It also must be noted that while Donovan has been the only man in charge of the Gators during the past 18 seasons, the Wildcats have had four bosses: Pitino, Smith, Billy Gillespie and John Calipari.  Advantage: Florida on the stability front.  However, at his current pace, it appears Calipari is going to have Kentucky flying at high altitudes — right along with Florida — for as long as he remains in Lexington.

This year’s Final Four could result in a third national crown for Florida (over 16 or 18 seasons).  Looking at it only since Donovan built up UF, that would give the Gators a three-to-one advantage in NCAA hardware since 1998-99.  A national title for Kentucky would even the two schools with two crowns apiece since Donovan turned Florida into a national power.

It’s possible, of course, that neither Florida nor Kentucky will win this season’s national title.  Here’s hoping one or the other does cut down the nets in North Texas.  If for no other reason than to further spice up the debate as to whether or not the Gators have surpassed the Wildcats when it comes to recent SEC hoops supremacy.

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SEC Headlines 4/3/2014

headlines-thuSEC Football

1. Report: LSU defensive end Jordan Allen planning to transfer.

2. Mark Richt says redshirt freshman outside linebacker outside linebacker Paris Bostick will transfer from the Georgia program.

3. Announcement coming this afternoon that Vanderbilt and Ole Miss will play at LP Field in Nashville this year.

4. Will Ole Miss have the best secondary in the SEC this fall?

5. Alabama running back Altee Tenpenny is due in court April 10th after being charged with possession of a controlled substance over spring break.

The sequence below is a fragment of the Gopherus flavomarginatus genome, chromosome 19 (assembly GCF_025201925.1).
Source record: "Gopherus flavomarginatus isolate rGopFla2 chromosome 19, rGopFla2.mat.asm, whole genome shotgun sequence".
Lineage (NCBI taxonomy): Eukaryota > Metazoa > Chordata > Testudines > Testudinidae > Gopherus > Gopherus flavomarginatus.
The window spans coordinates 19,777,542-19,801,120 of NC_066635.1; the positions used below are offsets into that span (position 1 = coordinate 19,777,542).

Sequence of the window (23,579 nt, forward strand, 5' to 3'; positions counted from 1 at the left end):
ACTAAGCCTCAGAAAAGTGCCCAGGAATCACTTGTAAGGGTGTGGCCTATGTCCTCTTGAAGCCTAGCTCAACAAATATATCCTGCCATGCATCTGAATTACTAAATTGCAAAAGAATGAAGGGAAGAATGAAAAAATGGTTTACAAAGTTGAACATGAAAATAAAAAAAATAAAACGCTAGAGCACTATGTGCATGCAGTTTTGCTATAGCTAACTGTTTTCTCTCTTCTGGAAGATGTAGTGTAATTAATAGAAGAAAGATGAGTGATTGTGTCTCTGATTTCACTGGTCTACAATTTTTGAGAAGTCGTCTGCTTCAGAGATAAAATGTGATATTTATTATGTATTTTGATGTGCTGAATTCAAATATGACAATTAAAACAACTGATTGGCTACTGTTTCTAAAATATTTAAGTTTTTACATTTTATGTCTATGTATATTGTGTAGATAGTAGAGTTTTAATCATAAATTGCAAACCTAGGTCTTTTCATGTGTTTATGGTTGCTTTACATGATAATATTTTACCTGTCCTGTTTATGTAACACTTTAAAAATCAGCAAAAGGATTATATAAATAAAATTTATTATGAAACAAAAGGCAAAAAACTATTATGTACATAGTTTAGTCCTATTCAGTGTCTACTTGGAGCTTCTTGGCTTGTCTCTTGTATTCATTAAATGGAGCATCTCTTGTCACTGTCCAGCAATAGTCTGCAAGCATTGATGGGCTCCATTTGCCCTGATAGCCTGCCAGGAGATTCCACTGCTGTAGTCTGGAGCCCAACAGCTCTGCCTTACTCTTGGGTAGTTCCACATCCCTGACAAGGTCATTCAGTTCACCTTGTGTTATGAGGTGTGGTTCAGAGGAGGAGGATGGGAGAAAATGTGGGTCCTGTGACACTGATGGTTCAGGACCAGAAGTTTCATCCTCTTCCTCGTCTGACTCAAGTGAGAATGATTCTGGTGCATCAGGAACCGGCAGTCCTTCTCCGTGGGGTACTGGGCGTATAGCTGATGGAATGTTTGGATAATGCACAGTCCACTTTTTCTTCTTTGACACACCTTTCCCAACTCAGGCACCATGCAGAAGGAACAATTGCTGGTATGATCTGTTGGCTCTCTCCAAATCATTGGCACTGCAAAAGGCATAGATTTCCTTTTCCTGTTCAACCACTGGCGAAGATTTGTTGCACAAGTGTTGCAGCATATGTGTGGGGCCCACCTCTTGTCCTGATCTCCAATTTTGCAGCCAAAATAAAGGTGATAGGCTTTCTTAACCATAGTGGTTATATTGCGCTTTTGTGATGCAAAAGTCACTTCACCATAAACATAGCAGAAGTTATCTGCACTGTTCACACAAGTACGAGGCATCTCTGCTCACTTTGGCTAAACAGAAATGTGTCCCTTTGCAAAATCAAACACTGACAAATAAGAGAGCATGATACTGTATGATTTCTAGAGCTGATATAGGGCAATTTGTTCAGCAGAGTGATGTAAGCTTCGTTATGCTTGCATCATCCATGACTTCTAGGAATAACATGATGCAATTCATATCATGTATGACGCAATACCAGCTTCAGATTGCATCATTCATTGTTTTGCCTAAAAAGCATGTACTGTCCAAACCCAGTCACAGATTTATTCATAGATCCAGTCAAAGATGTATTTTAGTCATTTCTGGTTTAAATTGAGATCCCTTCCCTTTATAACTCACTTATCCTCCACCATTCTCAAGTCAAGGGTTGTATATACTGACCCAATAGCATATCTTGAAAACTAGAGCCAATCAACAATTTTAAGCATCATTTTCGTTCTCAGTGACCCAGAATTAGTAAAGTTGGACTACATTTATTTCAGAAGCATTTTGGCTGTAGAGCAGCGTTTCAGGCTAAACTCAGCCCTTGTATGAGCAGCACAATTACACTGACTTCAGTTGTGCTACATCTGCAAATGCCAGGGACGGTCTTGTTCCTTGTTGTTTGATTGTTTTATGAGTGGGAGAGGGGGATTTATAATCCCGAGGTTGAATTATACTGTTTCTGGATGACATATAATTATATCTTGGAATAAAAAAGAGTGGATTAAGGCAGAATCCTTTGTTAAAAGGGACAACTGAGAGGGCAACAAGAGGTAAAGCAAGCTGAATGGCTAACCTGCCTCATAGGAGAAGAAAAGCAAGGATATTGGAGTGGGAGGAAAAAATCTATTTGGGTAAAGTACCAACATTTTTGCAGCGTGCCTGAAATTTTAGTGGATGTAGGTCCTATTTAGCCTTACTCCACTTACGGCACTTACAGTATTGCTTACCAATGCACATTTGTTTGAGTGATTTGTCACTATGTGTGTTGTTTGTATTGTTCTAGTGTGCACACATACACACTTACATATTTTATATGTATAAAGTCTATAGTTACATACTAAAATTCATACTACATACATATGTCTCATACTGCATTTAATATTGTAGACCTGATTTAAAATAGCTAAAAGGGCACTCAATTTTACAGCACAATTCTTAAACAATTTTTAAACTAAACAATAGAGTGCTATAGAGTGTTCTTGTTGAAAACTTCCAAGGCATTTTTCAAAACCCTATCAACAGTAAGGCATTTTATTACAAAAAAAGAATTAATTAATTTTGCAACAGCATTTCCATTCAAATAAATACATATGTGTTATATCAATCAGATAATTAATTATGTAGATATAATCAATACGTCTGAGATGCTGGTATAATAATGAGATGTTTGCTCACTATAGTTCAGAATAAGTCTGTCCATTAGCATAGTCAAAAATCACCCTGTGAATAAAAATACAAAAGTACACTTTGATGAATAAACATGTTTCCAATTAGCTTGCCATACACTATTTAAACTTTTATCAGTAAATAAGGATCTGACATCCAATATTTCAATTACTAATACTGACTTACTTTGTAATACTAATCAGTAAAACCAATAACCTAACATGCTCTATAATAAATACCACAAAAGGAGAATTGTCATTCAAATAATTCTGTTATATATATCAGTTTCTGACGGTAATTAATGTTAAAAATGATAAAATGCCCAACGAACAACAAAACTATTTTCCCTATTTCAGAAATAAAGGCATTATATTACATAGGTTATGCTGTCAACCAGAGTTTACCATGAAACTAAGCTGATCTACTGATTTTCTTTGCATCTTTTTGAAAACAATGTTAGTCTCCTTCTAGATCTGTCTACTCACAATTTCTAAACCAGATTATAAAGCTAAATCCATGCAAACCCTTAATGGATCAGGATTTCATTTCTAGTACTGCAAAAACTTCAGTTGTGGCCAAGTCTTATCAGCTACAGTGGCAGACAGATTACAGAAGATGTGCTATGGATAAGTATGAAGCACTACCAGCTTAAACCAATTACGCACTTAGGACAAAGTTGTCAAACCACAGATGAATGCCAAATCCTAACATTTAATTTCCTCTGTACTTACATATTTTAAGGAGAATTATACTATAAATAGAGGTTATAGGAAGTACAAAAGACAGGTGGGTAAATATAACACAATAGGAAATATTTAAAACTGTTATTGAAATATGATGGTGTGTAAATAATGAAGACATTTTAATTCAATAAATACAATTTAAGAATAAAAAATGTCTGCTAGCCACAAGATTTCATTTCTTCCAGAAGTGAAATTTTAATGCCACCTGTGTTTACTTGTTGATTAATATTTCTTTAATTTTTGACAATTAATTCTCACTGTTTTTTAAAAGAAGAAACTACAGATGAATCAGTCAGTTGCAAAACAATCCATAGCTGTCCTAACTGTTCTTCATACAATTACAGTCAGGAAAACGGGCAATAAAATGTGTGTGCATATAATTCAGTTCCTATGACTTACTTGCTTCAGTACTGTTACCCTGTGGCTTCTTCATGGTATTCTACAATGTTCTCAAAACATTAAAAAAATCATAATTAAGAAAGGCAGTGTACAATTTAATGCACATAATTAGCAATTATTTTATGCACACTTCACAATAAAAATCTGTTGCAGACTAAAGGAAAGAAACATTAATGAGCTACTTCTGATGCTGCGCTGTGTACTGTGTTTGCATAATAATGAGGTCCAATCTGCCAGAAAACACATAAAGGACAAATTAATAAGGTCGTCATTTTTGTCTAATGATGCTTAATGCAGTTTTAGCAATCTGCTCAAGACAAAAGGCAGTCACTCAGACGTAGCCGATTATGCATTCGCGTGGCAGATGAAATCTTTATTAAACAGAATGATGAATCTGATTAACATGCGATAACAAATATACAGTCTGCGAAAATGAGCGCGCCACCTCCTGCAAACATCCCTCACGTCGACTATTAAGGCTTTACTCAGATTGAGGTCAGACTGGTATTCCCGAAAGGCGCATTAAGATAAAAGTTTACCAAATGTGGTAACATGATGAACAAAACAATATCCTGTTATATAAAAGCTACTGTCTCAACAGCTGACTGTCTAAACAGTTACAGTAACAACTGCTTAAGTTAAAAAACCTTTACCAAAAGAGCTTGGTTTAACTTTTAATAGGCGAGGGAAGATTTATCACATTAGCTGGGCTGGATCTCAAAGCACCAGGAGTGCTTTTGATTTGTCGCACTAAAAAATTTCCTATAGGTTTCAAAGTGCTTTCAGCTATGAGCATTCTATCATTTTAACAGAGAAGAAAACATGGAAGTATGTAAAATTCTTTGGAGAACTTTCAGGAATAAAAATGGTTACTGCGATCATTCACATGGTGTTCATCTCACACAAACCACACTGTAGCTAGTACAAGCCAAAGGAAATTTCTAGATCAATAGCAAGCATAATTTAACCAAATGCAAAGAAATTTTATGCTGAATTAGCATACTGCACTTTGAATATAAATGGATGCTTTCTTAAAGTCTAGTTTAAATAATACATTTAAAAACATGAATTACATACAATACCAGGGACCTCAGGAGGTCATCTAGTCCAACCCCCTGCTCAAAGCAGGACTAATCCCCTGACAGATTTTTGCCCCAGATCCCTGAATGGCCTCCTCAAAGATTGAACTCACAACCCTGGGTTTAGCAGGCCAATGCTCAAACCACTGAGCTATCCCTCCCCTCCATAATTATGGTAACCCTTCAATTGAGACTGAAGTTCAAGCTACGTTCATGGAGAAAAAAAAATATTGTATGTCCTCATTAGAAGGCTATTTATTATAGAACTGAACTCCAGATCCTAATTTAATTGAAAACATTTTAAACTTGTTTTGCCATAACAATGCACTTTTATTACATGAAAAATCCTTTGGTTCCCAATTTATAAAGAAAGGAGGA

6. Kentucky wants to have its starting quarterback in place before the first game this year.

7. Mississippi State tried Brandon Hollloway at wide receiver but he”ll be a running back this fall.

8. Texas A&M sophomore linebacker Jordan Mastrogiovanni  on his freshman season: “To be honest with you, it was overwhelming at times a year ago, really in every aspect of the game.”

9. Auburn is the midpoint of their spring schedule. Receiver Marcus Davis: “I think we’ve made a lot of progress.”

10. Athlon Sports is inviting Georgia fans to pick a magazine cover.

SEC/NFL

11. ESPN analyst and former NFL player Teddy Bruschi on Jadeveon Clowney: ”Turn in the card now to the commissioner. Just turn it in, because he should be Houston’s No. 1 overall pick.”

12. Steve Spurrier regrets comparing Clowney’s work ethic to that of Marcus Lattimore: “I maybe should not have compared them.”

13. Defensive end Jacques Smith on Tennessee’s pro day.  “This is our last hour of being a Vol.”

SEC Basketball

14. Missouri’s Zach Price – a transfer from Louisville – arrested Thursday morning for assault. Now suspended.

15. As expected, Mizzou guard Jabari Brown enters NBA draft . Has until April 15th to change his mind if he doesn’t like NBA evaluation.

16. Tennessee’s Quinton Chievous is leaving the program. Free to transfer anywhere outside the SEC.

17. Lexington police to Kentucky fans – enough with the fires.

18. Does experience and overcoming adversity give UConn an edge over Florida?